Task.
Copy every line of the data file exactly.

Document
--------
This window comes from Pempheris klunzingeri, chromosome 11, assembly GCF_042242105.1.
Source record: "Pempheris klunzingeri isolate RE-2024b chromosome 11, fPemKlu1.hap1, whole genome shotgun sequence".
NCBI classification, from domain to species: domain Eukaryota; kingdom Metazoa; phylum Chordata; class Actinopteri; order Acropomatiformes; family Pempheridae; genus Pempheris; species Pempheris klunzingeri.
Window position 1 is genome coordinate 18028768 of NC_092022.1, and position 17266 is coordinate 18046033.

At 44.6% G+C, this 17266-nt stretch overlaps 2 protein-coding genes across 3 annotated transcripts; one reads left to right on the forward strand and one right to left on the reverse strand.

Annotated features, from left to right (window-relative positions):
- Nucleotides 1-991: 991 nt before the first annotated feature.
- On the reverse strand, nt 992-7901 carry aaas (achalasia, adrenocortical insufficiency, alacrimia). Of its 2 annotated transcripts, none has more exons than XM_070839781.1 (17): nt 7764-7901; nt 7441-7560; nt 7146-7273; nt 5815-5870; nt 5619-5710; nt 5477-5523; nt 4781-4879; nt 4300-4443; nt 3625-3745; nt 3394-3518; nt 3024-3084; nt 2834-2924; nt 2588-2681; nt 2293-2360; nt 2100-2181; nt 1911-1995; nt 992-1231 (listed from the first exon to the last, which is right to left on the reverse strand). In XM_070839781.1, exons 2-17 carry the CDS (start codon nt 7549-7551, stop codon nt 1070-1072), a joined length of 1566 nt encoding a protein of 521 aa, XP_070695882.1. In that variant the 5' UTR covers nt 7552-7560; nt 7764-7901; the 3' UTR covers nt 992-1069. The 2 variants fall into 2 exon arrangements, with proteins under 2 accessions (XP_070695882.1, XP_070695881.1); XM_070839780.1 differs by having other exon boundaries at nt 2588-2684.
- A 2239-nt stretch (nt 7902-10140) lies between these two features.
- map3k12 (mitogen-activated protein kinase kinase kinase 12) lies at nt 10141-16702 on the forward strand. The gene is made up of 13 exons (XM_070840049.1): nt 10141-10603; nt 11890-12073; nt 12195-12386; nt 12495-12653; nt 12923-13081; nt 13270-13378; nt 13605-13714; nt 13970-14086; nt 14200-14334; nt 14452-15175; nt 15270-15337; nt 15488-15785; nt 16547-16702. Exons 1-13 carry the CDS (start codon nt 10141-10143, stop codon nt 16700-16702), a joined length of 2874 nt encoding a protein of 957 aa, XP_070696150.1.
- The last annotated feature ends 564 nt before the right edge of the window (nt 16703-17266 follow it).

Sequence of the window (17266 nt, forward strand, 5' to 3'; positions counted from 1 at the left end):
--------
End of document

This window comes from Pempheris klunzingeri, chromosome 11, assembly GCF_042242105.1.
Source record: "Pempheris klunzingeri isolate RE-2024b chromosome 11, fPemKlu1.hap1, whole genome shotgun sequence".
NCBI classification, from domain to species: domain Eukaryota; kingdom Metazoa; phylum Chordata; class Actinopteri; order Acropomatiformes; family Pempheridae; genus Pempheris; species Pempheris klunzingeri.
Window position 1 is genome coordinate 18028768 of NC_092022.1, and position 17266 is coordinate 18046033.

At 44.6% G+C, this 17266-nt stretch overlaps 2 protein-coding genes across 3 annotated transcripts; one reads left to right on the forward strand and one right to left on the reverse strand.

Annotated features, from left to right (window-relative positions):
- Nucleotides 1-991: 991 nt before the first annotated feature.
- On the reverse strand, nt 992-7901 carry aaas (achalasia, adrenocortical insufficiency, alacrimia). Of its 2 annotated transcripts, none has more exons than XM_070839781.1 (17): nt 7764-7901; nt 7441-7560; nt 7146-7273; nt 5815-5870; nt 5619-5710; nt 5477-5523; nt 4781-4879; nt 4300-4443; nt 3625-3745; nt 3394-3518; nt 3024-3084; nt 2834-2924; nt 2588-2681; nt 2293-2360; nt 2100-2181; nt 1911-1995; nt 992-1231 (listed from the first exon to the last, which is right to left on the reverse strand). In XM_070839781.1, exons 2-17 carry the CDS (start codon nt 7549-7551, stop codon nt 1070-1072), a joined length of 1566 nt encoding a protein of 521 aa, XP_070695882.1. In that variant the 5' UTR covers nt 7552-7560; nt 7764-7901; the 3' UTR covers nt 992-1069. The 2 variants fall into 2 exon arrangements, with proteins under 2 accessions (XP_070695882.1, XP_070695881.1); XM_070839780.1 differs by having other exon boundaries at nt 2588-2684.
- A 2239-nt stretch (nt 7902-10140) lies between these two features.
- map3k12 (mitogen-activated protein kinase kinase kinase 12) lies at nt 10141-16702 on the forward strand. The gene is made up of 13 exons (XM_070840049.1): nt 10141-10603; nt 11890-12073; nt 12195-12386; nt 12495-12653; nt 12923-13081; nt 13270-13378; nt 13605-13714; nt 13970-14086; nt 14200-14334; nt 14452-15175; nt 15270-15337; nt 15488-15785; nt 16547-16702. Exons 1-13 carry the CDS (start codon nt 10141-10143, stop codon nt 16700-16702), a joined length of 2874 nt encoding a protein of 957 aa, XP_070696150.1.
- The last annotated feature ends 564 nt before the right edge of the window (nt 16703-17266 follow it).

Sequence of the window (17266 nt, forward strand, 5' to 3'; positions counted from 1 at the left end):